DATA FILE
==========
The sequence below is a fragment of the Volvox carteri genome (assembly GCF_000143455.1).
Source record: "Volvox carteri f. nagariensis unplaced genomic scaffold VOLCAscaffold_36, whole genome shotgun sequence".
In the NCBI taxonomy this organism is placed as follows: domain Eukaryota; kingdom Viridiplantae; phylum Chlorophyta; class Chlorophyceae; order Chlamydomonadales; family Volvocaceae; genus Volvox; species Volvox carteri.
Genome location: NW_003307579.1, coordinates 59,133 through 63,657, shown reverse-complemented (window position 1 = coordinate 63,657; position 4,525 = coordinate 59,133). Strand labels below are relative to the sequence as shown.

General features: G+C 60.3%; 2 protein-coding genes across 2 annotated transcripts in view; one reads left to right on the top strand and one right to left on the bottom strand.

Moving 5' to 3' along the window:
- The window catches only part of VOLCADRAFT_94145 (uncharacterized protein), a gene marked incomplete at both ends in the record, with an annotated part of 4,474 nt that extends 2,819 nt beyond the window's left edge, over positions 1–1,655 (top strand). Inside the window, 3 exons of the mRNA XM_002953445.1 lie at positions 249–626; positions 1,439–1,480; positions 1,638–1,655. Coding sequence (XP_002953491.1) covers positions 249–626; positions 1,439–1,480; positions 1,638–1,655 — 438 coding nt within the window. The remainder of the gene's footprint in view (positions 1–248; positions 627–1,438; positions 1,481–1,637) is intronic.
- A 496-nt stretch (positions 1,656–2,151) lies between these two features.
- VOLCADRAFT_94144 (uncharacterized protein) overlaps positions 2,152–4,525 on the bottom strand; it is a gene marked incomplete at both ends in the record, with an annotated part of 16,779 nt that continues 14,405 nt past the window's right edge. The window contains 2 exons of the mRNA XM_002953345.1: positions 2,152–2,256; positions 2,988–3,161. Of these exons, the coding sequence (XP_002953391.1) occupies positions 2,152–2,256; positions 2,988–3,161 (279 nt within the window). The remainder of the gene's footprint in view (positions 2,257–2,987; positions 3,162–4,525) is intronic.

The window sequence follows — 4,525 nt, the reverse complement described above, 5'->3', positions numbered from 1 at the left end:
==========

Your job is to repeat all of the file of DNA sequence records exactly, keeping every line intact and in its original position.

The sequence below is a fragment of the Volvox carteri genome (assembly GCF_000143455.1).
Source record: "Volvox carteri f. nagariensis unplaced genomic scaffold VOLCAscaffold_36, whole genome shotgun sequence".
In the NCBI taxonomy this organism is placed as follows: domain Eukaryota; kingdom Viridiplantae; phylum Chlorophyta; class Chlorophyceae; order Chlamydomonadales; family Volvocaceae; genus Volvox; species Volvox carteri.
Genome location: NW_003307579.1, coordinates 59,133 through 63,657, shown reverse-complemented (window position 1 = coordinate 63,657; position 4,525 = coordinate 59,133). Strand labels below are relative to the sequence as shown.

General features: G+C 60.3%; 2 protein-coding genes across 2 annotated transcripts in view; one reads left to right on the top strand and one right to left on the bottom strand.

Moving 5' to 3' along the window:
- The window catches only part of VOLCADRAFT_94145 (uncharacterized protein), a gene marked incomplete at both ends in the record, with an annotated part of 4,474 nt that extends 2,819 nt beyond the window's left edge, over positions 1–1,655 (top strand). Inside the window, 3 exons of the mRNA XM_002953445.1 lie at positions 249–626; positions 1,439–1,480; positions 1,638–1,655. Coding sequence (XP_002953491.1) covers positions 249–626; positions 1,439–1,480; positions 1,638–1,655 — 438 coding nt within the window. The remainder of the gene's footprint in view (positions 1–248; positions 627–1,438; positions 1,481–1,637) is intronic.
- A 496-nt stretch (positions 1,656–2,151) lies between these two features.
- VOLCADRAFT_94144 (uncharacterized protein) overlaps positions 2,152–4,525 on the bottom strand; it is a gene marked incomplete at both ends in the record, with an annotated part of 16,779 nt that continues 14,405 nt past the window's right edge. The window contains 2 exons of the mRNA XM_002953345.1: positions 2,152–2,256; positions 2,988–3,161. Of these exons, the coding sequence (XP_002953391.1) occupies positions 2,152–2,256; positions 2,988–3,161 (279 nt within the window). The remainder of the gene's footprint in view (positions 2,257–2,987; positions 3,162–4,525) is intronic.

The window sequence follows — 4,525 nt, the reverse complement described above, 5'->3', positions numbered from 1 at the left end: